Rob Morrison speaks to supporters on election night at the Fire Hall Kitchen & Tap in Cranbrook Monday, October 21st. Photo by Trevor Crawley

Rob Morrison ready to get to work

Kootenay Columbia’s new MP reflects on the campaign, and looks ahead

Three days after the dust settled, the Kootenay-Columbia’s new Member of Parliament is ready to jump into his new job.

Speaking from Ottawa Thursday morning, Mr. Morrison said he is in the capital now to do an orientation and sign some documents. But he also has an issue he wants to raise with Canada Post on behalf of constituents in the small community of Grasmere (south of Elko).

“I might as well get to work,” he remarked.

This year’s federal election results saw Mr. Morrison sweep the Kootenay-Columbia with 7,186 more votes than the NDP’s Wayne Stetski (according to preliminary results). The tally was a surprise to Mr. Morrison as much as anybody, he said. By comparison, in 2015 Mr. Stetski’s position was earned by a narrow 282-vote margin.

“We always came in as the underdogs. It’s hard with the incumbent who has a lot of press time and has been around and has already built up relationships,” Mr. Morrison said. “We knew it would be an uphill battle. The days leading up the election, we were behind in the polls. It was pretty nerve-wracking.”

He said in talking to constituents – his team knocked on around 20,000 doors through the campaign – he built up trust with voters, speculating that is why the riding opted for him.

“I think it was a matter of getting out and talking to people, building up confidence with them that I was a person who could do the job and represent them with my background and history with senior management and senior government, and the international side … people were looking for some leadership.”

Kootenay-Columbia’s voter turnout surpassed the national average of almost 66 per cent.

“The turnout was unbelievable at 72 per cent; that’s one of the highest in the country,” Mr. Morrison said. “I’m just so grateful they did come out and vote and supported me … I’m going to hold myself accountable, to build on what we want and need for the Kootenay-Columbia region.”

Mr. Morrison said there are national and international items to deal with in Ottawa. But he will be bringing the Kootenay-Columbia issues to the forefront too. He cited the fluctuation in prices of coal in the Elk Valley as an example, and the concerns in the logging industry.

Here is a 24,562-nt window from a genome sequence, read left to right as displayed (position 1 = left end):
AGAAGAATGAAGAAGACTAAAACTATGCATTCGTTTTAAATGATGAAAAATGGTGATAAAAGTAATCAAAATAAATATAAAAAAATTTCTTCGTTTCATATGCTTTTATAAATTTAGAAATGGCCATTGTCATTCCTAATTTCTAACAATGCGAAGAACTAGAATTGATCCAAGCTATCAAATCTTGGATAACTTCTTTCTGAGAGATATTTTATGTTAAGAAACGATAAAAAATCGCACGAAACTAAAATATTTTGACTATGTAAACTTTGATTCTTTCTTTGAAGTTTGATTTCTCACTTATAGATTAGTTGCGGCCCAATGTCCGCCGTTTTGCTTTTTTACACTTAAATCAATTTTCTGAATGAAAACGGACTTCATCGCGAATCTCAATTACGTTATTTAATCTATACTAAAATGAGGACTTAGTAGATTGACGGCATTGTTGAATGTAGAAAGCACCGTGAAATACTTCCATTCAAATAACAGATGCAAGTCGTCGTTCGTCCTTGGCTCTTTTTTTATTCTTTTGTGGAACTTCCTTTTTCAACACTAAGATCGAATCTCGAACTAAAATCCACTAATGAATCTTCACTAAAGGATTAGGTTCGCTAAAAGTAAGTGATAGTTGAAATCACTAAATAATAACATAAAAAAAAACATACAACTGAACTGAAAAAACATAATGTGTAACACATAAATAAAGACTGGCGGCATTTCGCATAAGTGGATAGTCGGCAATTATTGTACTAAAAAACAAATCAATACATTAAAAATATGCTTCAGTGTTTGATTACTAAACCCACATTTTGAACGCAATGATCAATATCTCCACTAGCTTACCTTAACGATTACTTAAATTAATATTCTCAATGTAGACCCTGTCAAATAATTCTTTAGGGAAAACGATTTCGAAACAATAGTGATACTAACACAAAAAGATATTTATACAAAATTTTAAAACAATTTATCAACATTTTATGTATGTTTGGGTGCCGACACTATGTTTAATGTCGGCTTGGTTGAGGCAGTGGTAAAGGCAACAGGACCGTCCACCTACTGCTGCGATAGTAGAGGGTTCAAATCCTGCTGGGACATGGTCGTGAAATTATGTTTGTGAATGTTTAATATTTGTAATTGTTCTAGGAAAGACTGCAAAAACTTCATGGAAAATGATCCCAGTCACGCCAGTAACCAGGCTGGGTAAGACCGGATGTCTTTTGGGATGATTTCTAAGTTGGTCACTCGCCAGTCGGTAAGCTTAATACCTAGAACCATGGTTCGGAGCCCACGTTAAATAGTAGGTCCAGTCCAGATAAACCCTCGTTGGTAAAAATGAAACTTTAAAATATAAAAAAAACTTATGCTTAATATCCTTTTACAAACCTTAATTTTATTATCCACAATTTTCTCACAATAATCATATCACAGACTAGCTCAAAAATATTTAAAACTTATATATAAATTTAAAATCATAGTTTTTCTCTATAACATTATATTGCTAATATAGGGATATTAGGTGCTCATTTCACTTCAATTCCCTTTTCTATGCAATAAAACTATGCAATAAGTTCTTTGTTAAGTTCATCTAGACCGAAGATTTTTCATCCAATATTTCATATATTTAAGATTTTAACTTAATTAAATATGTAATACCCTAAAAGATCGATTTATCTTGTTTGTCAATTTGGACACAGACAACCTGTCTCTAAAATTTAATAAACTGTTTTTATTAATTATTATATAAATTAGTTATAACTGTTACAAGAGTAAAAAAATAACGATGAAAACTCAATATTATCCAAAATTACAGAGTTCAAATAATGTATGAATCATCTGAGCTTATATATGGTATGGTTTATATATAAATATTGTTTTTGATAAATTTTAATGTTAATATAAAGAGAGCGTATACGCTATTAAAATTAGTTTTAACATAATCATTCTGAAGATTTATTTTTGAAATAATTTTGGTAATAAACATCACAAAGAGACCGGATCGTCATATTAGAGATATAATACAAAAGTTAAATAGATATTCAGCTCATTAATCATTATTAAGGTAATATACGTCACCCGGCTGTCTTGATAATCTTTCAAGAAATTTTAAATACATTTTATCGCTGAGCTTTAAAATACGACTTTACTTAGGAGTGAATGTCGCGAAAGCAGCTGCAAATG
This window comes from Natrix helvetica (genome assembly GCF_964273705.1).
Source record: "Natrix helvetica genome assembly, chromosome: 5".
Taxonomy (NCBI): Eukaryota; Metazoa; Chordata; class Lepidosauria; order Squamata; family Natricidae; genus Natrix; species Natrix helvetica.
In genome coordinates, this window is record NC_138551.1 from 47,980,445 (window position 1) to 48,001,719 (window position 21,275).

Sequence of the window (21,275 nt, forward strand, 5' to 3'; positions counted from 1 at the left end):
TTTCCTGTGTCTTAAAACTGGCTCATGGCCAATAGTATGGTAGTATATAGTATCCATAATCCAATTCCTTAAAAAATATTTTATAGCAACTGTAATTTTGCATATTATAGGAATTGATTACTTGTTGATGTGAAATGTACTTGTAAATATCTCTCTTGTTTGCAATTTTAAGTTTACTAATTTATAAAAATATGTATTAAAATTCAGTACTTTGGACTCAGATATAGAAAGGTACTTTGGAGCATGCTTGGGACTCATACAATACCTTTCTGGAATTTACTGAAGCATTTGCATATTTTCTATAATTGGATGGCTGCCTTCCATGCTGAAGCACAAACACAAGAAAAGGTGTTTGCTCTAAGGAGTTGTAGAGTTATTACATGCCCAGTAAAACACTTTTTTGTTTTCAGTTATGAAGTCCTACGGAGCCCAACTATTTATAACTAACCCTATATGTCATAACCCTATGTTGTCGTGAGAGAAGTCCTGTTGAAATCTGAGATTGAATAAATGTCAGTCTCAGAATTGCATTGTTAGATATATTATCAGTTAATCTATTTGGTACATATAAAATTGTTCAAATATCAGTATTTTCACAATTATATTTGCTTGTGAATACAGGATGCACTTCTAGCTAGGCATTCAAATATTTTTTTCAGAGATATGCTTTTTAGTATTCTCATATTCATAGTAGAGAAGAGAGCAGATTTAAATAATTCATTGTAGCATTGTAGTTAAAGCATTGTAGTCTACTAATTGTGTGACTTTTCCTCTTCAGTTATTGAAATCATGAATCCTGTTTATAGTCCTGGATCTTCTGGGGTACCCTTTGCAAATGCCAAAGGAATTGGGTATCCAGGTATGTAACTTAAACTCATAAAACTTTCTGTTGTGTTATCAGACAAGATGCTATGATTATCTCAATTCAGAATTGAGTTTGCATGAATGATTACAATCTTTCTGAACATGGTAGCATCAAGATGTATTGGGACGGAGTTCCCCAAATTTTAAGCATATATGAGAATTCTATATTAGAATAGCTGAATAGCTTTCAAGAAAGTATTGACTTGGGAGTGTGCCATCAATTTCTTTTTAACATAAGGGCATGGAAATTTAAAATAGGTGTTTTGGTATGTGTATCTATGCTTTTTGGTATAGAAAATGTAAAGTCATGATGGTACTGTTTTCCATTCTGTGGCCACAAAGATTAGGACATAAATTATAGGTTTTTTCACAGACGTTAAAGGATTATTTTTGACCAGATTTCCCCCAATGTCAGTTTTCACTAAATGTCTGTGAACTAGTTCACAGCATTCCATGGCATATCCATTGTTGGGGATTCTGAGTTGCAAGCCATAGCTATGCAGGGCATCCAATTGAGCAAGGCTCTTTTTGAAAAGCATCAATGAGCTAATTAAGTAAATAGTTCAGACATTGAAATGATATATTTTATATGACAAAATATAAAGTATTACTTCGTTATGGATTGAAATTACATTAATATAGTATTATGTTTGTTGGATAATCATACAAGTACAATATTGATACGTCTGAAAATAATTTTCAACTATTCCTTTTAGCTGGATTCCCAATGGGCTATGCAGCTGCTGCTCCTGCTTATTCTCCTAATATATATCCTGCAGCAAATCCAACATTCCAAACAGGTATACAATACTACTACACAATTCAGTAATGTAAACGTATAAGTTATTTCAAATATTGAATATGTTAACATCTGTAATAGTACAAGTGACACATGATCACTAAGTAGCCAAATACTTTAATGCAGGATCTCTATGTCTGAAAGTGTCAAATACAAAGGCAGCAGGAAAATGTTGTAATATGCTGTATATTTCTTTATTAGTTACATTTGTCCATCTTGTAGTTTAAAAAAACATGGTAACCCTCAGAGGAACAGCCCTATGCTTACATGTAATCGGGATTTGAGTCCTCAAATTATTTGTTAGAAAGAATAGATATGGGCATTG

“That’s my takeaway, is to try and look after all the jobs that we have throughout our Kootenay Columbia.”

He also wants to take a hard look at how the economy can be stabilized and grow.

“I am 100 per cent in favour of the pipeline, and our climate change program we have. I think we have to look after the economy, and that will look after a lot of these other items such as climate change.”

In speaking to the Columbia Valley Pioneer, Mr. Morrison also noted the concerns about our relationship with Alberta.

“We have to have a solid relationship with the province right beside us,” he said. “Traveling around, there were so many people that are directly affected by Alberta, by the energy sector … we have to support our neighbours.”

Get local stories you won't find anywhere else right to your inbox.
Sign up here

Just Posted

Jumbo Valley to be protected, ending decades-long dispute over proposed ski resort

Development rights permanently retired for site of proposed year-round ski resort west of Invermere

Nelson Leafs lose to Dynamiters 4-3 in overtime

The game got off to a bizarre start early in the first period

On the job hunt with Nelson’s Make A Change Canada

The employment charity is organizing next week’s Kootenay Patricks, Montreal Canadiens game

FedEx distribution centre coming to Castlegar

Development permit for ground facility before council next week.

Heart, minds, and 100 years of the Nelson library

Past and future collide this year at the Nelson library, and it all kicks off this weekend

VIDEO: Cold snap brings ideal conditions for Okanagan icewine

Take an inside look at how icewine is made

Horgan cancels event in northern B.C. due to security concerns, says Fraser Lake mayor

The premier will still be visiting the city, but the location and day will not be made public

B.C. landlord sentenced to two years in jail for torching his own rental property

Wei Li was convicted of intentionally lighting his rental property on fire in October 2017

PHOTOS: Eastern Newfoundland reeling, search underway for missing man after blizzard

More than 70 centimetres of new snow fell overnight, creating whiteout conditions

Prince Harry, Meghan to give up ‘royal highness’ titles

‘Harry, Meghan and Archie will always be much loved members of my family,’ says Queen Elizabeth II

B.C. society calls out conservation officer after dropping off bear cub covered in ice

Ice can be seen in video matted into emaciated bear cub’s fur

Calls for dialogue as Coastal GasLink pipeline polarizes some in northern B.C.

Coastal GasLink is building the 670-kilometre pipeline from British Columbia’s northeast to Kitimat on the coast

Closed mills, housing surge support a positive forecast for lumber industries

B.C. lumber producers have closed mills accounting for 18% of province’s capacity, RBC report says

Good Samaritan pays part of rent for B.C. woman facing eviction in can-collecting dispute

Zora Hlevnjak, 76, supplements her pension by collecting cans and receiving public donations

Most Read